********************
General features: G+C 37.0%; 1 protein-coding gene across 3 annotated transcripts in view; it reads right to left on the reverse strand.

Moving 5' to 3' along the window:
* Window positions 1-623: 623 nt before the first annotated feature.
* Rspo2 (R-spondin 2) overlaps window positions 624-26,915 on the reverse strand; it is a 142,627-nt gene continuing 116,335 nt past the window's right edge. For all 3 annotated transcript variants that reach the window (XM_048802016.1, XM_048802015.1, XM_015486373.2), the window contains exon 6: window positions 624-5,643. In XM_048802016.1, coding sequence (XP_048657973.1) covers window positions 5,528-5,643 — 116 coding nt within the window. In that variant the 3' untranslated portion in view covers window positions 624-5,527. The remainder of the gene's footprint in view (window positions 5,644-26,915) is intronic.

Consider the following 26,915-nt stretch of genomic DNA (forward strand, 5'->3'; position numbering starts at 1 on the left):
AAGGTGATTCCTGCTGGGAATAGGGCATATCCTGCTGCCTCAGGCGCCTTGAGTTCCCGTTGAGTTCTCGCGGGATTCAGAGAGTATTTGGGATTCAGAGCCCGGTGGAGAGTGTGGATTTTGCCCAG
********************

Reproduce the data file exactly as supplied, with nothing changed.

General features: G+C 37.0%; 1 protein-coding gene across 3 annotated transcripts in view; it reads right to left on the reverse strand.

Moving 5' to 3' along the window:
* Window positions 1-623: 623 nt before the first annotated feature.
* Rspo2 (R-spondin 2) overlaps window positions 624-26,915 on the reverse strand; it is a 142,627-nt gene continuing 116,335 nt past the window's right edge. For all 3 annotated transcript variants that reach the window (XM_048802016.1, XM_048802015.1, XM_015486373.2), the window contains exon 6: window positions 624-5,643. In XM_048802016.1, coding sequence (XP_048657973.1) covers window positions 5,528-5,643 — 116 coding nt within the window. In that variant the 3' untranslated portion in view covers window positions 624-5,527. The remainder of the gene's footprint in view (window positions 5,644-26,915) is intronic.

Consider the following 26,915-nt stretch of genomic DNA (forward strand, 5'->3'; position numbering starts at 1 on the left):
AAGGTGATTCCTGCTGGGAATAGGGCATATCCTGCTGCCTCAGGCGCCTTGAGTTCCCGTTGAGTTCTCGCGGGATTCAGAGAGTATTTGGGATTCAGAGCCCGGTGGAGAGTGTGGATTTTGCCCAG